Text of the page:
#### Abstract

In this work, a class of two-dimensional fractional hyperbolic differential linear system (2D-FHDLS) with time delay is investigated. By using generalized Gronwall’s inequality, sufficient conditions for the finite time stability (FTS) of two-dimensional fractional hyperbolic differential system with time delay are given. Numerical examples are also given to illustrate the stability result.

#### 1. Introduction

Since twenty years, the area of fractional calculus has gained much attentions by the researchers, and numerous works have been published in this context. In fact, in [1], for a magnetic resonance imaging, a robust corner detection is developed. Authors have made a comparative experiment between the proposed methods and integer-order one. Furthermore, for the Hilfer stochastic delay fractional differential equations with the Poisson jumps, authors in [2] have analyzed the averaging principle. The author in [3] introduced a new approach for solving diffusive systems governed by the Caputo operator. Also, in [4], a hyperchaotic economic system was studied using fractional differential operator. Bayrak et al. in [5] established a novel approach for solving diffusive problems with conformable derivative. A new extension of the Hermite-Hadamard inequalities via generalized fractional integral has been given in [6]. Nagy and Ben Makhlouf in [7] studied the finite time stability of the linear Caputo-Katugampola fractional time delay systems.

Fractional differential equations have recently proved to be valuable tools in the modeling of many phenomena in different domain applications, whether in control theory, diffusion [5], viscoelasticity [8], or biology [9–11]. For example, in regard to the biology field, the pandemic transmission model of fractional-order COVID-19 type has been studied numerically by Higazy et al. in [9]. Regarding control theory field, a new adaptive surface control method based on fractional calculus is developed by Zouari et al. in [12]. It was found that all the variables, errors, and signals are practical finite time stability with an asymptotic convergence to zero of the tracking errors. Also, a regional observability for linear fractional systems has been studied in [13]. In [14], Xu et al. proved a global asymptotic stability for fractional neural networks with multiple time varying delay. A finite time stability for a class of fractional fuzzy neural networks with delay has been described and studied in [15]. In addition, authors in [16] have studied the FTS for fractional-order time delay systems.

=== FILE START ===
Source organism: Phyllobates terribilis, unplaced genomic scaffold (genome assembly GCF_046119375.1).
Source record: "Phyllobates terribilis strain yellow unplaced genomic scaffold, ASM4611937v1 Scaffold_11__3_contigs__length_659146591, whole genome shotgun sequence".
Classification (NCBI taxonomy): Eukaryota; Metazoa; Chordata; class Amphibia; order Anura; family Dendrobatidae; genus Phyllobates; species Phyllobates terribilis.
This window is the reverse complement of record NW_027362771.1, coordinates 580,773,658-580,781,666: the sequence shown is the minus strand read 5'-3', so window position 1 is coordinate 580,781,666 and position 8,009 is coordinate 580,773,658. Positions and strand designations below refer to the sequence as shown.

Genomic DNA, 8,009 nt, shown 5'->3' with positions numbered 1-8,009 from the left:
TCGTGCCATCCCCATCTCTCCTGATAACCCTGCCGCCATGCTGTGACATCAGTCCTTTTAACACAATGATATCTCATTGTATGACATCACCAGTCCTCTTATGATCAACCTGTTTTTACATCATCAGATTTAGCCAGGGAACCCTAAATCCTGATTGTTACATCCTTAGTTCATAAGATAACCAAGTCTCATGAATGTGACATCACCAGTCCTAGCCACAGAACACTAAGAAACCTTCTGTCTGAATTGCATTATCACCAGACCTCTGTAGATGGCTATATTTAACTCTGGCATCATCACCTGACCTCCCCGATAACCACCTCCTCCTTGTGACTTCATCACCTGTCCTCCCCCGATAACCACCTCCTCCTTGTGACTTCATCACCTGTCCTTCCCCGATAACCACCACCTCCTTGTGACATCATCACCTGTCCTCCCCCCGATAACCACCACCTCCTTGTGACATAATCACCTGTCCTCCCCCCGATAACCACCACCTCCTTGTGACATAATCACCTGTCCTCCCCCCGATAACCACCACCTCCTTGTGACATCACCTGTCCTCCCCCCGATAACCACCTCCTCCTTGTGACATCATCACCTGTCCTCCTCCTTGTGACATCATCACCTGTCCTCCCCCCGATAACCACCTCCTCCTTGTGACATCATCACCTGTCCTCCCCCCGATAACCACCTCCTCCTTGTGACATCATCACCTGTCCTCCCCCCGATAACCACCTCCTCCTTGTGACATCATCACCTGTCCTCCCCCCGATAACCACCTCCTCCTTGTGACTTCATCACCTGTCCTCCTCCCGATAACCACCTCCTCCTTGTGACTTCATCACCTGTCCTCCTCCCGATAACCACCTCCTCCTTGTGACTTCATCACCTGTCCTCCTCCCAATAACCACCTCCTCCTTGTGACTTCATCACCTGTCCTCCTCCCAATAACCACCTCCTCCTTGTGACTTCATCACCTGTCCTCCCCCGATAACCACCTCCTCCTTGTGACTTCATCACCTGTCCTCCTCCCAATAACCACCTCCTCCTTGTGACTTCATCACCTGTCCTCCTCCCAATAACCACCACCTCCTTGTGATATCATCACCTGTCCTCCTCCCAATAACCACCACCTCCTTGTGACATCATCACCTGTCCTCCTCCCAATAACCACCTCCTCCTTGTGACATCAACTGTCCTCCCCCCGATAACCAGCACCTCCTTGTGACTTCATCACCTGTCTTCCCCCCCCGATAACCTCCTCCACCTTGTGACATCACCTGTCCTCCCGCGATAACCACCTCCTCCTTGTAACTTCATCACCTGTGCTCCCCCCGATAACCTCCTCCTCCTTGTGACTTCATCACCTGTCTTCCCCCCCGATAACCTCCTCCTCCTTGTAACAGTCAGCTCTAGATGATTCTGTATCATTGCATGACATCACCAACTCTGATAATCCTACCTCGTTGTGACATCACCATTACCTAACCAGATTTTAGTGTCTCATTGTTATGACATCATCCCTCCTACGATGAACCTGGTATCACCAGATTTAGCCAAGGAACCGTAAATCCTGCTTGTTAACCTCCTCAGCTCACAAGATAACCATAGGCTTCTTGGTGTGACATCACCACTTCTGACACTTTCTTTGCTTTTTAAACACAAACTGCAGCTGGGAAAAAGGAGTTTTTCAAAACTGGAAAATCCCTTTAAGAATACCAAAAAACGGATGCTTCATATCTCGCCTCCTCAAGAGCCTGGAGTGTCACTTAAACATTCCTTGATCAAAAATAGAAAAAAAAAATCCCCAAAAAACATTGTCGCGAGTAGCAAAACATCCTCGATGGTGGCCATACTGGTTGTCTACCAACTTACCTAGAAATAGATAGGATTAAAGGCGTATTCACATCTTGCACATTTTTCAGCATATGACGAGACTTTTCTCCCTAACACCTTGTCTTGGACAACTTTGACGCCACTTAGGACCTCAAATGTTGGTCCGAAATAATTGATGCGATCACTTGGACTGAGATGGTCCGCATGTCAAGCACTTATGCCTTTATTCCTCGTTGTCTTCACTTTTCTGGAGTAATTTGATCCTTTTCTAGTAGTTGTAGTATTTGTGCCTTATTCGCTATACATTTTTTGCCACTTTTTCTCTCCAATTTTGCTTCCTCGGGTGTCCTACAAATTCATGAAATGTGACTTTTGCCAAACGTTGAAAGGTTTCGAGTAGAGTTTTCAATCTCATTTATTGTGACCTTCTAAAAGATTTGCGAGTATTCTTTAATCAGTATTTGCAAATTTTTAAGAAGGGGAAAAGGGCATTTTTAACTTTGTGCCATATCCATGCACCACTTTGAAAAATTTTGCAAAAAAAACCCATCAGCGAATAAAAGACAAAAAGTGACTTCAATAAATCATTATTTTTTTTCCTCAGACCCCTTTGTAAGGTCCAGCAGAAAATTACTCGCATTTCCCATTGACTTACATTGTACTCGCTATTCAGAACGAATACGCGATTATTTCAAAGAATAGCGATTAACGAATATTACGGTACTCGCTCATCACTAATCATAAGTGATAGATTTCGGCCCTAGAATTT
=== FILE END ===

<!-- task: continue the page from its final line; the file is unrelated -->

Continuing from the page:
For some basic results in the theory of fractional partial differential equations, the reader is referred to many various works. For example, for a perturbed partial fractional-order differential equations with finite delay, the Darboux problem is proposed by Abbas and Benchohra in [17]. A nonlinear fractional optimal control problem has been solved by generalized Bernoulli polynomials [18]. Wang and Zhang in [19] studied a Lyapunov inequality for PDE with mixed Caputo derivative. Also, Benchohra and Hellal in [20] proved a global uniqueness results for fractional partial hyperbolic differential equations with delay.

Motivated by the above interpretations, the main objective of this paper is to study the FTS for the linear Darboux fractional partial differential equations with delay or simply, as mentioned above, the 2D-FHDLS with delay. In fact, we were able to establish a new result for the FTS of Caputo 2D-FHDLS with delay. Indeed, thanks to the generalized Gronwall’s inequality, we have determined sufficient conditions for the FTS of the 2D-FHDLS with delay. Recall that in [21], we have proved a similar result, but using a fixed point approach. By comparing the two methods, we have shown by numerical tests that the generalized Gronwall’s inequality method gives a wider stability interval than that given by fixed point method which proves that generalized Gronwall’s inequality method gives very satisfactory stability results.

The paper is organized as follows. In Section 2, some preliminaries are given. In Section 3, FTS results are presented. In Section 4, some numerical examples which show the efficiency of the results were presented.

#### 2. Basic Results

*Definition 1 (see [22]). *The Riemann-Liouville Fractional (RLF) integral of order of is defined by
where , are strictly positive, and is the Euler gamma function.

*Definition 2 (see [22]). *The RLF derivative of order of is defined by
where , , and .

*Definition 3 (see [22]). *The Caputo fractional derivative (CFD) of order of is defined by
where , , and .

*Definition 4 (see [23]). *Let and , such that for . The generalized Mittag-Leffler function (MLF) is defined by
where
If and , we get

Lemma 5 (see [24]). *Let be two integrable function and be a continuous function with domain . Assume that
*(1)* and are nonnegative*(2)* is nondecreasing in each of its variables*(3)* is nonnegative and nondecreasing in each of its variables**If
**Then
*

#### 3. Main Result

In this paper, we are interested on the study of the initial value fractional-order linear system defined on the bounded domain as follows: